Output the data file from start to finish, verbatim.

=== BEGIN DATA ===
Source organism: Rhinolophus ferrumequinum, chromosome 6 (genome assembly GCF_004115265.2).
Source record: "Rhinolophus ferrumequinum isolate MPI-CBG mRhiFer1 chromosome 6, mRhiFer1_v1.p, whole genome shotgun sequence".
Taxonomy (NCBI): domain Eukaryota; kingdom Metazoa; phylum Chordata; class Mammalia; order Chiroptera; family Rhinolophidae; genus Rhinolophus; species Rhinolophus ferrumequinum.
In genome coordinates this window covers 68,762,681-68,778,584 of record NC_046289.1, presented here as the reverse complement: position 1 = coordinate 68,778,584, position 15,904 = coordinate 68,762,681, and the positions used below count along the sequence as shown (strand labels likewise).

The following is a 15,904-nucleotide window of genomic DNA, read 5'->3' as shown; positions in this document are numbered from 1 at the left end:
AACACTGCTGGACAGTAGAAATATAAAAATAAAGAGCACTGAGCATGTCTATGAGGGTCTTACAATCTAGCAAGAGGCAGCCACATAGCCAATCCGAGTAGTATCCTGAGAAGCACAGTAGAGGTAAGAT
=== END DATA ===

Source organism: Rhinolophus ferrumequinum, chromosome 6 (genome assembly GCF_004115265.2).
Source record: "Rhinolophus ferrumequinum isolate MPI-CBG mRhiFer1 chromosome 6, mRhiFer1_v1.p, whole genome shotgun sequence".
Taxonomy (NCBI): domain Eukaryota; kingdom Metazoa; phylum Chordata; class Mammalia; order Chiroptera; family Rhinolophidae; genus Rhinolophus; species Rhinolophus ferrumequinum.
In genome coordinates this window covers 68,762,681-68,778,584 of record NC_046289.1, presented here as the reverse complement: position 1 = coordinate 68,778,584, position 15,904 = coordinate 68,762,681, and the positions used below count along the sequence as shown (strand labels likewise).

The following is a 15,904-nucleotide window of genomic DNA, read 5'->3' as shown; positions in this document are numbered from 1 at the left end:
AACACTGCTGGACAGTAGAAATATAAAAATAAAGAGCACTGAGCATGTCTATGAGGGTCTTACAATCTAGCAAGAGGCAGCCACATAGCCAATCCGAGTAGTATCCTGAGAAGCACAGTAGAGGTAAGAT